Iran’s economy is set to get a once-in-a-generation boost when a deal to lift international sanctions gets finalised in a few months time.
Xanyar Kamangar, who left his investment banking job at Deutsche Bank to start Iran’s first private-equity firm able to take foreign investment, wants to be ready for when it happens.
His schedule is hectic. Here’s a typical weekly itinerary for Kamangar:
Monday — Tehran
Tuesday — Dubai
Wednesday — Doha
Thursday — Dubai
Friday — London
“Let’s just say it’s been really intense,” Kamangar said in an interview in London.
There’s a good reason for why Kamangar has a hectic schedule — Iran’s economy is set to get a boost from a deal to lift sanctions and he wants to be ready before it happens.
With an initial investment of $US10 million (£6.5 million), Kamangar left his job last year in Deutsche Bank’s technology and telecoms team, where he had spent eight years putting together financing deals for clients such as Vodafone, and set up Griffon Capital.
The aim is for the firm to manage funds that act as a central channel of foreign investment into Iran, focusing on the boost to the country’s consumer and tech industries when the sanctions lift. Before then, foreigners are barred from investing.
Kamangar said the firm, which he founded with four others and employs around 20 people, has “paid an arm and a leg” to lawyers to find a sanctions-compliant structure that can launch as soon as restrictions on cross-border finance deals into Iran gets lifted.
With the nuclear signed earlier this year between Iran and the US, Kamangar expects this to happen sometime between December and March next year.
“You gain exposure to the market, before the market opens. When that digital event happens, the lifting of the sanctions, you’re already there. And you get a benefit from the credit rerating that everyone expects to happen,” said Kamangar.
And it could be a serious boost.
The International Monetary Fund has said Iran’s economy could hit a 5.5% growth rate next year. Here’s the key passage (emphasis ours) in a report on the Middle East published earlier this month:
Estimates of the growth impact, based on analysis of the Iranian economy, suggest that domestic economic activity could accelerate markedly following sanctions relief. Real GDP growth could rise up to 5.5% in 2016/17 and 2017/18, while hovering around 3.5% — 4% annually in the years after.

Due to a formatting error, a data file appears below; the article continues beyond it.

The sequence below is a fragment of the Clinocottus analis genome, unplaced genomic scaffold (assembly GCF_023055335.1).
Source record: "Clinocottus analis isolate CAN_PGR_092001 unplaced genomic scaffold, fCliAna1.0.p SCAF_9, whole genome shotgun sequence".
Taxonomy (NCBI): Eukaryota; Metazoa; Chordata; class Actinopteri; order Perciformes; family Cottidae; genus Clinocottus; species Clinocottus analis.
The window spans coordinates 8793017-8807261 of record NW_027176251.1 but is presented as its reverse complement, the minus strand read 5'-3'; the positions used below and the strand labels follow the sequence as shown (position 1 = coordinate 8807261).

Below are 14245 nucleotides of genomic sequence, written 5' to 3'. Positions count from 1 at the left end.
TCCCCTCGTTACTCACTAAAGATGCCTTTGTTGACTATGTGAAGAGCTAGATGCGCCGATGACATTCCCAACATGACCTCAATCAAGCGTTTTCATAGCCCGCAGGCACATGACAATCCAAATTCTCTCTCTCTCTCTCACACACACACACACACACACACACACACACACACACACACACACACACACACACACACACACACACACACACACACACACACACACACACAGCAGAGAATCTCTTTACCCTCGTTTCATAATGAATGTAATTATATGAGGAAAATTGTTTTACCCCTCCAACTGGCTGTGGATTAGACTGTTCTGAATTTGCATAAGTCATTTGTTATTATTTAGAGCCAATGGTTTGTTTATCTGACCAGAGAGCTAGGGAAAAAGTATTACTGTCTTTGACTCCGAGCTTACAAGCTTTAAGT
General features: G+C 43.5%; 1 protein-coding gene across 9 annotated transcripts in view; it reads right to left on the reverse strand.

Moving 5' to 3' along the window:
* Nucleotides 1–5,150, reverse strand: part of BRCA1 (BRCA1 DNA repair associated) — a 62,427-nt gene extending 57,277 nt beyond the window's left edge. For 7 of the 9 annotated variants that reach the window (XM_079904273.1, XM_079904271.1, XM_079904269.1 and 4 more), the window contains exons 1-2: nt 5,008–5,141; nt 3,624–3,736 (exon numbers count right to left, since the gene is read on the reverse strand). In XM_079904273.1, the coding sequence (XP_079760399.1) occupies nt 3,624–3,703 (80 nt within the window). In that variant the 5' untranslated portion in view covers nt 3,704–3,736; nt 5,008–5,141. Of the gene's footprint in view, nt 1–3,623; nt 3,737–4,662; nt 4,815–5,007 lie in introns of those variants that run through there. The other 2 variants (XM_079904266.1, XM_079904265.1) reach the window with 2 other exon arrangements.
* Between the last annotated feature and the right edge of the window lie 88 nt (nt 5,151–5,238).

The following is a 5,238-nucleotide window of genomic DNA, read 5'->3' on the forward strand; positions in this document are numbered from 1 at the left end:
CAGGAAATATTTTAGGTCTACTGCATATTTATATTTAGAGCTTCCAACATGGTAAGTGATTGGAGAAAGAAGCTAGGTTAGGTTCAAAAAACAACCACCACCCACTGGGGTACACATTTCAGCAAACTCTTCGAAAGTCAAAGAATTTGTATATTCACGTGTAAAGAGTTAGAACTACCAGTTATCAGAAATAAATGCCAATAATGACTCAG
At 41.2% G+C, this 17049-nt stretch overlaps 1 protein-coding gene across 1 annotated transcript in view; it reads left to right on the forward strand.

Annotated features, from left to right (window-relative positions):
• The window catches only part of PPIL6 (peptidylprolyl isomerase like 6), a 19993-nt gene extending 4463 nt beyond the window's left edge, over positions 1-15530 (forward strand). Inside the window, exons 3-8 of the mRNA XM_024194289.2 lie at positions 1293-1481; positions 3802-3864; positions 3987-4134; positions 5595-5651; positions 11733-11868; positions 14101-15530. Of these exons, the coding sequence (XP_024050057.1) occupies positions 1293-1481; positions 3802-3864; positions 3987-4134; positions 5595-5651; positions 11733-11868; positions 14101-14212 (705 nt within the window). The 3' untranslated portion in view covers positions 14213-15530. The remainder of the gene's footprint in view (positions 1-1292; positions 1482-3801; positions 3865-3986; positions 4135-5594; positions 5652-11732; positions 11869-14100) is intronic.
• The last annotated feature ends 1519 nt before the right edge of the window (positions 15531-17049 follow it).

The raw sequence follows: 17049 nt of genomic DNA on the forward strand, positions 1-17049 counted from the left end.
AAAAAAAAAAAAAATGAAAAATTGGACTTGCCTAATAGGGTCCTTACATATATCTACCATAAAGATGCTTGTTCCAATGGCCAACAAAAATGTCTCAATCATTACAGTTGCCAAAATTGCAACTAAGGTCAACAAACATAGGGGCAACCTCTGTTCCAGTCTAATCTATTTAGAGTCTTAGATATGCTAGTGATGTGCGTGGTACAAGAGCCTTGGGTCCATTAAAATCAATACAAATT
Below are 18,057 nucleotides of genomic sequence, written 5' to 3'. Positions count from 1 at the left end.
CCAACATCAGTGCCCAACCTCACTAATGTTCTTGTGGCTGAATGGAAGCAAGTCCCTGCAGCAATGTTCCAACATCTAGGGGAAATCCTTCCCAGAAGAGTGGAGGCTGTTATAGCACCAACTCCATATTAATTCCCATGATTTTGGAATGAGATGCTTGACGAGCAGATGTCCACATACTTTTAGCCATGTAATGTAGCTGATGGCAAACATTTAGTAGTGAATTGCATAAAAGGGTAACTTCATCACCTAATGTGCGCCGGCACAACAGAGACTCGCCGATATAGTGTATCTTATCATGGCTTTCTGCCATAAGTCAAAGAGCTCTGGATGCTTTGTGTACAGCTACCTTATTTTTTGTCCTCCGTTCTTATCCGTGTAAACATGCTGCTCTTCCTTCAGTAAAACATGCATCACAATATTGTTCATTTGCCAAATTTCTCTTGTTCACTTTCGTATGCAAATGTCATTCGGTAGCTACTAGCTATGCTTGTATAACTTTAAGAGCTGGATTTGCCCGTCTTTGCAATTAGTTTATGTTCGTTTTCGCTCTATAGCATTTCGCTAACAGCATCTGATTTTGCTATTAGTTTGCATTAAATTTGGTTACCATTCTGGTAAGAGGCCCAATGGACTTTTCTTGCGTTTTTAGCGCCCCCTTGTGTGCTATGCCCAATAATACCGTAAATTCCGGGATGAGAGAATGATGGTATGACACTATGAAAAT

Here’s what that looks like:
What excites Kamangar isn’t so much the boost to oil exports when sanctions lift, but what that boost will do for consumer spending.
Kamangar, who holds dual Iranian and British nationality, said the Iranian middle-class is “unbelievably consumerist.”
“When the country opens up and the economy gets a kick, it’s them who will benefit disproportionately. They will start spending and when they do the companies that are exposed to these consumers are going to benefit the most,” he said.
Iranian consumers are well-educated, young and have debit cards and bank accounts they can use for online spending. Around 94% of Iranians have a debit card, compared with less than 20% in Egypt. While consumer tech companies have recently blossomed because of this, they have done so without access to international investors.
This makes them prime targets.
“The local tech players have had the opportunities in the last few years to grow in a petri dish without foreign competition. They haven’t had any proper funding from day one and have yet grown, imagine what they would do when you give them a little bit of funding, you support them, they will explode and make a giant leap,” said Kamangar.
He points to DigiKala, an internet shop like Amazon, which is valued at around $US150 million (£100 million) but which he hopes will be worth a lot more as the market liberalises and people’s spending habits change, which could mean an end to the practice of haggling.
“You go to a the bazaar and look at a phone and see it’s $US1500 (£1000 ) say, but you look it up on DigiKala and it’s $US600 (£400). So you ask the guy ‘why is this phone cheaper on DigiKala? And in the end, they’re forced to match it. Everything’s transparent now. These guys are getting emails thanking them. It’s unbelievable how this has changed people’s pattern of buying.”
For now, Griffon Capital is waiting and limited to trading client money on the $US100 billion (£65 billion) stock exchange or leaving it in a bank, which can reap as much as a 24% interest rate.
The firm’s clients are high net worth individuals and family wealth management offices in Europe, but Kamangar is optimistic about attracting “institutional money” from big banks and asset managers when regulatory fears over investing in Iran die down.
Getting this wrong is expensive.
Only last week Credit Agricole had to pay a $US787 million (£512 million) fine for breaching US sanctions aimed at Iran and Sudan in transactions processed between 2003 and 2008.
“With the extra-territorial sanctions, the Americans have succeeded in scaring people from doing business with Iran, even when it’s legal,” Kamangar said. “People say, ‘there’s no way I can understand the whole sanctions regime without a full team working on it, and then it’s not worth my while’.”
With geopolitical and financial concerns that can make or break their company, Kamangar and the other Griffon Capital founders haven’t had a single day off in a year to get the firm up and running.
“The problem is Tehran’s weekend is a Friday, which is a workday in Europe and then Saturday and Sunday, which are weekends elsewhere, is the beginning of the week in Tehran,” Kamangar said.
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